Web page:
December 19, 2021

Retraining yourself at any age

Author: Kathy Skantzos
Category: Financial Freedom

Mick Horne is the clever animator behind our one-minute fables including The Golden Bird, a short animation that reminds us to spend our money on a life that brings freedom and happiness instead of possessions. A creative discovery changed Mick’s life trajectory from a serious 20-year career in the Australian Navy to doodling cartoons for newspapers.

Mick lives on a quiet street in Safety Bay, a small suburb along WA’s coastline in Perth, in a home he and his wife moved into more than four decades ago in the 70s. They were married for a decade by then after he first caught her eye at a ladies’ sports carnival outside of Sydney where they were both based in the navy.

Following an interest

Mick joined the navy when he was just 16 years old as an apprentice before being transferred to work on aircraft. “The navy was great because it pulled me into line,” he said. It taught him the value of teamwork and camaraderie – and he even got to live in San Diego in California for a year in the 60s.

While two decades in the navy brought lots of opportunities, Mick knew when it was time to step away when the responsibility of aircraft maintenance was weighing too heavily on him.

Back in WA, he joined the Royal Flying Doctor Service, and was doing an evening TAFE course in painting to balance the stress of work. Something that started as a hobby of “drawing, doodling and mucking around” turned into a career of publishing cartoons and comic strips in newspapers and creating digital animations.

One thing leads to another

It all started with a book his mum gave him back when he was younger: Paul Rigby’s Cartooning and Drawing Techniques, published in 1987. Not only did the book lead him to make cartoons and animations for a living, it also led him down a path to discover his biological father.

Mick joined the Australian Cartooning Association after the book spurred an interest in the art. He started going to events run by the association; one was in Canberra near the war memorial. “We wandered around and found out you could get hold of old documents, and my dad was in the Royal Australian Air Force. We got the documents and it showed where he was in the war, and he wasn’t in the right place for a few years to be my dad,” Mick recalls.

“If you don’t have a sense of humour after twenty years in the navy, then you weren’t paying attention.”

“At that stage both my mum and dad had died. But I did a lot of research and discovered who my father was. Mum had kept me, which was unusual at the time, then she met Dad who I didn’t know wasn’t my real father. I phoned around and discovered the secret that everyone else seemed to know except me.

“If she hadn’t bought me the cartooning book, I never would have found out the secret she kept from me and I never would have met my father a couple of years before he died. Every couple of months we would take him out to the local pub in Joondalup for a meal. I’ve got a couple of brothers in town I never knew I had too.”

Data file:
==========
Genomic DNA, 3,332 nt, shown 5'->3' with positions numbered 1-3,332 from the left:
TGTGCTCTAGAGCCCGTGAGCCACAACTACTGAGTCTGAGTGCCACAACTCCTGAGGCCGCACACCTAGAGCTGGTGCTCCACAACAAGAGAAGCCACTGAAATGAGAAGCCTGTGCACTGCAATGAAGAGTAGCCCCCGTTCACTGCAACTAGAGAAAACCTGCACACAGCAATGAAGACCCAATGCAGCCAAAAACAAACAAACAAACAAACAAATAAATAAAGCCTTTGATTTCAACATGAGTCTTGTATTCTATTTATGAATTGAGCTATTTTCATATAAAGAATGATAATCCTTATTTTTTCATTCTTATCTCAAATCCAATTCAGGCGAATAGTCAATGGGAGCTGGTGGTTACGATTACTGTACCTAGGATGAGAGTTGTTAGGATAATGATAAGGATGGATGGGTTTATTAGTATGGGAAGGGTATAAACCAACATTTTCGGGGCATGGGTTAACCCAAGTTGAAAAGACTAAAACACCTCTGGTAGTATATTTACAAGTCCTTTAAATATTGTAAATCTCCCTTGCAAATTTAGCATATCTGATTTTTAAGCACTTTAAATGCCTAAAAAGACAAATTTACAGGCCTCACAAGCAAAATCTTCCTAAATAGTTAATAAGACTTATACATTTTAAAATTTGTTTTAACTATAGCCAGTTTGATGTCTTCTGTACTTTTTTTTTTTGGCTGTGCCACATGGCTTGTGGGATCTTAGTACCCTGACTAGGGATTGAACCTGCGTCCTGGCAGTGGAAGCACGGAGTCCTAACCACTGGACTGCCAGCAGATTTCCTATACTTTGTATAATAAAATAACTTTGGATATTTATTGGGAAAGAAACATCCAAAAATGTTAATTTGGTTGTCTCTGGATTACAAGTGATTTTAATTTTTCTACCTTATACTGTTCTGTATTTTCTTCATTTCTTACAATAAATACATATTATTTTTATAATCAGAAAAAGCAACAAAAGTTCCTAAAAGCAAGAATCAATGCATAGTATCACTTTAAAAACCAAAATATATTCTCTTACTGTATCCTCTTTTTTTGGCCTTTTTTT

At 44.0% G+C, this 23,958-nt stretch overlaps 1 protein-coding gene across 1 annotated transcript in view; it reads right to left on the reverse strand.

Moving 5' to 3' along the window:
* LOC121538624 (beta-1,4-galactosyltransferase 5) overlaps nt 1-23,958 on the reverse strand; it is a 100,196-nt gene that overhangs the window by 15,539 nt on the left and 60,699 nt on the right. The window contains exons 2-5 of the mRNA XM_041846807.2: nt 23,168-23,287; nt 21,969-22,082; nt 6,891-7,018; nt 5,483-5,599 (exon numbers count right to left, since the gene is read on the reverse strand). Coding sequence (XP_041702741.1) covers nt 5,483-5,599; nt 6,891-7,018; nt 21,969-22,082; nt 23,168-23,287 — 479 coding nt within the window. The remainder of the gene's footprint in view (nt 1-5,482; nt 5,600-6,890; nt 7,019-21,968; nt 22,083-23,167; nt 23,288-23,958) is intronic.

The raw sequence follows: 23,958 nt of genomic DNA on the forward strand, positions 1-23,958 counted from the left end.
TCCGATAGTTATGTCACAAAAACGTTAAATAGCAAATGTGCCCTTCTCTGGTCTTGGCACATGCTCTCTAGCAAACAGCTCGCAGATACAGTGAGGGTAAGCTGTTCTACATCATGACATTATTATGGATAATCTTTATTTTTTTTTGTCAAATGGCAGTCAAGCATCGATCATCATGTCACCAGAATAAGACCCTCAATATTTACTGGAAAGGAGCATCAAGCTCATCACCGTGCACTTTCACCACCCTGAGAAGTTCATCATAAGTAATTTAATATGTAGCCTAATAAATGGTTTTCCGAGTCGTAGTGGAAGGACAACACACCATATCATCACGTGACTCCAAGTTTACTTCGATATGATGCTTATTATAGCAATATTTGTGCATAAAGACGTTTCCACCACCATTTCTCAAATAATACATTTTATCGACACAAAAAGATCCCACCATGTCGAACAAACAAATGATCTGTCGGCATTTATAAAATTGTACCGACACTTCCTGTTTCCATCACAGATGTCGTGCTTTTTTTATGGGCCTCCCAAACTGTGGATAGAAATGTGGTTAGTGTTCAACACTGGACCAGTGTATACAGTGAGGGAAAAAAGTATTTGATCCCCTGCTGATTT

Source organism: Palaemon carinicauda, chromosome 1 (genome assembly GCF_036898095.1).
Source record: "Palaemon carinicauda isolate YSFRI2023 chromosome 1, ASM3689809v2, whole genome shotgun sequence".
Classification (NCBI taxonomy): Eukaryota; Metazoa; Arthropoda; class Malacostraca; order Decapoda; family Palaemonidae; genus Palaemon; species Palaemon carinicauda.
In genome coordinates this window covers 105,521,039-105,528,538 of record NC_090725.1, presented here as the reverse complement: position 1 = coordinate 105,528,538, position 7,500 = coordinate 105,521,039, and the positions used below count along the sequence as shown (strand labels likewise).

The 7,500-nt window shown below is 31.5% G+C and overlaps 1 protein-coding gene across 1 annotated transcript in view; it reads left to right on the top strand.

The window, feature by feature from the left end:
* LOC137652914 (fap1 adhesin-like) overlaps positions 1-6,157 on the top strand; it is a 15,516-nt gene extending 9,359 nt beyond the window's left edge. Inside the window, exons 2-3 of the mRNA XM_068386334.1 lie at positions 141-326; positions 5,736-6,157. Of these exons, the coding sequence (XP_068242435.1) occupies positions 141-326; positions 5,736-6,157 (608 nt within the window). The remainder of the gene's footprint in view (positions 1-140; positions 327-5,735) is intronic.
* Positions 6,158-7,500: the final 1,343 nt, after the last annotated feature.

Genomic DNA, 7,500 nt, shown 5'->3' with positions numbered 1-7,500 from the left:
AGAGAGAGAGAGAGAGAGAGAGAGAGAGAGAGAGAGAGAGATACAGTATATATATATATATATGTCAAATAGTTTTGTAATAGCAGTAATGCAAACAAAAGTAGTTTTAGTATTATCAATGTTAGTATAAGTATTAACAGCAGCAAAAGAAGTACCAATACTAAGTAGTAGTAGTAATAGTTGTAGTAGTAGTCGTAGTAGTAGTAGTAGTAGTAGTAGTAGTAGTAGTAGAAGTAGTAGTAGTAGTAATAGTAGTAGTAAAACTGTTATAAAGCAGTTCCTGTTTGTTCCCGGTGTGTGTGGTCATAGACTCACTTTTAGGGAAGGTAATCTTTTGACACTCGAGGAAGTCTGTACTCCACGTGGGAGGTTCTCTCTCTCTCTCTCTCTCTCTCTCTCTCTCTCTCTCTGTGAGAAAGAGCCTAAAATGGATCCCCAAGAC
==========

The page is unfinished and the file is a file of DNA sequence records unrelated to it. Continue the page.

Learning a new trade

Mick has been creating computer animations for around a decade now after drawing political cartoons for several newspapers since 1996. “I thought about reinventing myself. I like a challenge, so I thought I would try animation,” Mick says.

He says he’s a few generations behind today’s youth, but then he explains he’s built himself a Wix website and uses a tablet to create 2D animations. Quite impressive for a man who says he’s not that tech-savvy. “I try to keep up,” he says.

“If you like your job you’re not working.”

He got to meet his cartooning hero, Mr. Rigby, down in WA’s Margaret River when he interviewed him for a cartoon magazine. Mick explains Rigby ended up in Perth on his way to London many decades ago but never made it on the ship at the Fremantle port after a few too many beers. He worked for the local newspaper as a cartoonist before being poached by Murdoch in Sydney – and eventually as head cartoonist for the New YorkPost – but settled back into the slow slumber of Margs after a busy career before he passed away.

Finding the funny side of life

Mick knows how serious life can get sometimes – whether it’s bearing the responsibility of maintaining aircraft without fault or finding himself in Washington around the corner from the Pentagon when 911 unfolded. But it has given him the perspective of how important it is to enjoy the smaller moments. That thought cemented just a few years ago when he had sudden quadruple bypass surgery.

“If you don’t have a sense of humour after twenty years in the navy, then you weren’t paying attention,” Mick jokes.

Mick says he has “a weird sense of humour” and always looks for the funny side of everyday life as inspiration for his cartoons and drawing. “You’ve got to have that. If you don’t have a sense of humour you can’t see the bright side of life,” he says. “It’s across the board, whether it’s young kids or CEOs of big boards – don’t take it too seriously and lighten up.”

He and his wife just celebrated 53 years of marriage and are content living in the home they brought their three children up in. “We’ve been here in this house for 42 years. This will do us. The trees have grown a bit. The kids grew up here and the house has got a lot of nice memories,” he says.

Semi-retired, Mick says: “I’m quite happy doing cartoons. It’s something I like doing so it’s not really a job. If you like your job you’re not working. I sit back and take it as it comes.”

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